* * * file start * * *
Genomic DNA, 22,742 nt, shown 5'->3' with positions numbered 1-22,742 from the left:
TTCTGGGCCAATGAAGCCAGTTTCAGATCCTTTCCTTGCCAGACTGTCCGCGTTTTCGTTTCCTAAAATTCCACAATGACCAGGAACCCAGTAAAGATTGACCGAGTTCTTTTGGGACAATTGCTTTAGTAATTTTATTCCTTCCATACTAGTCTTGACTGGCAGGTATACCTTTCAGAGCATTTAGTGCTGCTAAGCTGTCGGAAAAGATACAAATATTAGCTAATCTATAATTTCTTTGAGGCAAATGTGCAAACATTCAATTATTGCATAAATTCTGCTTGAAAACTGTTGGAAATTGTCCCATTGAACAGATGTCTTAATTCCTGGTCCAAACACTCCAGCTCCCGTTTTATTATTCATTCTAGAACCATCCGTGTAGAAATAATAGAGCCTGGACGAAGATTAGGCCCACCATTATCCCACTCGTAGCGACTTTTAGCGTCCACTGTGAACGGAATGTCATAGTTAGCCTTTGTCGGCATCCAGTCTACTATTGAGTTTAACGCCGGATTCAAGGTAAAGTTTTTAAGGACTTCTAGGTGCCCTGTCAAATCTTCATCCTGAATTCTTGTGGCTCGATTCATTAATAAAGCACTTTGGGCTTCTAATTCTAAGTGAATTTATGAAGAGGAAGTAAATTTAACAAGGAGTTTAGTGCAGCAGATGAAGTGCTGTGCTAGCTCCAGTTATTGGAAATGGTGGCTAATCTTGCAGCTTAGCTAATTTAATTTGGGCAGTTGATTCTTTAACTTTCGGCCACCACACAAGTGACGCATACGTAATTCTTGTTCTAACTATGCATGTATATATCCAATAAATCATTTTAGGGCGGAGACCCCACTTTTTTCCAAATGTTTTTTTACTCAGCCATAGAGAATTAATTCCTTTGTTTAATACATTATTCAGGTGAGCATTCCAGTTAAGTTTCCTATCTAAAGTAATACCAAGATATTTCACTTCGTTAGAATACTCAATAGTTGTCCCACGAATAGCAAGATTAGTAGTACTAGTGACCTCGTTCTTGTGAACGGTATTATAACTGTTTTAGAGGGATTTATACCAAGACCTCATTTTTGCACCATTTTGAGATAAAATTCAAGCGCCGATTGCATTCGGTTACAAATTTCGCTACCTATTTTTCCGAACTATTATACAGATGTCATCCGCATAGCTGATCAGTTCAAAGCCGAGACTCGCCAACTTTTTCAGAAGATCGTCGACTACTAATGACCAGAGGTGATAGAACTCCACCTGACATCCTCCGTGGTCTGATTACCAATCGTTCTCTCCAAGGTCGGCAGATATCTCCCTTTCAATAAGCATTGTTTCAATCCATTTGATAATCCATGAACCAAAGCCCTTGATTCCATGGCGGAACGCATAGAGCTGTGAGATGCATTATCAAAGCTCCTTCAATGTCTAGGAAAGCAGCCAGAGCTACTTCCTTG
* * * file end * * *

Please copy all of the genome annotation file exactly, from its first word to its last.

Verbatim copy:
Genomic DNA, 22,742 nt, shown 5'->3' with positions numbered 1-22,742 from the left:
TTCTGGGCCAATGAAGCCAGTTTCAGATCCTTTCCTTGCCAGACTGTCCGCGTTTTCGTTTCCTAAAATTCCACAATGACCAGGAACCCAGTAAAGATTGACCGAGTTCTTTTGGGACAATTGCTTTAGTAATTTTATTCCTTCCATACTAGTCTTGACTGGCAGGTATACCTTTCAGAGCATTTAGTGCTGCTAAGCTGTCGGAAAAGATACAAATATTAGCTAATCTATAATTTCTTTGAGGCAAATGTGCAAACATTCAATTATTGCATAAATTCTGCTTGAAAACTGTTGGAAATTGTCCCATTGAACAGATGTCTTAATTCCTGGTCCAAACACTCCAGCTCCCGTTTTATTATTCATTCTAGAACCATCCGTGTAGAAATAATAGAGCCTGGACGAAGATTAGGCCCACCATTATCCCACTCGTAGCGACTTTTAGCGTCCACTGTGAACGGAATGTCATAGTTAGCCTTTGTCGGCATCCAGTCTACTATTGAGTTTAACGCCGGATTCAAGGTAAAGTTTTTAAGGACTTCTAGGTGCCCTGTCAAATCTTCATCCTGAATTCTTGTGGCTCGATTCATTAATAAAGCACTTTGGGCTTCTAATTCTAAGTGAATTTATGAAGAGGAAGTAAATTTAACAAGGAGTTTAGTGCAGCAGATGAAGTGCTGTGCTAGCTCCAGTTATTGGAAATGGTGGCTAATCTTGCAGCTTAGCTAATTTAATTTGGGCAGTTGATTCTTTAACTTTCGGCCACCACACAAGTGACGCATACGTAATTCTTGTTCTAACTATGCATGTATATATCCAATAAATCATTTTAGGGCGGAGACCCCACTTTTTTCCAAATGTTTTTTTACTCAGCCATAGAGAATTAATTCCTTTGTTTAATACATTATTCAGGTGAGCATTCCAGTTAAGTTTCCTATCTAAAGTAATACCAAGATATTTCACTTCGTTAGAATACTCAATAGTTGTCCCACGAATAGCAAGATTAGTAGTACTAGTGACCTCGTTCTTGTGAACGGTATTATAACTGTTTTAGAGGGATTTATACCAAGACCTCATTTTTGCACCATTTTGAGATAAAATTCAAGCGCCGATTGCATTCGGTTACAAATTTCGCTACCTATTTTTCCGAACTATTATACAGATGTCATCCGCATAGCTGATCAGTTCAAAGCCGAGACTCGCCAACTTTTTCAGAAGATCGTCGACTACTAATGACCAGAGGTGATAGAACTCCACCTGACATCCTCCGTGGTCTGATTACCAATCGTTCTCTCCAAGGTCGGCAGATATCTCCCTTTCAATAAGCATTGTTTCAATCCATTTGATAATCCATGAACCAAAGCCCTTGATTCCATGGCGGAACGCATAGAGCTGTGAGATGCATTATCAAAGCTCCTTCAATGTCTAGGAAAGCAGCCAGAGCTACTTCCTTG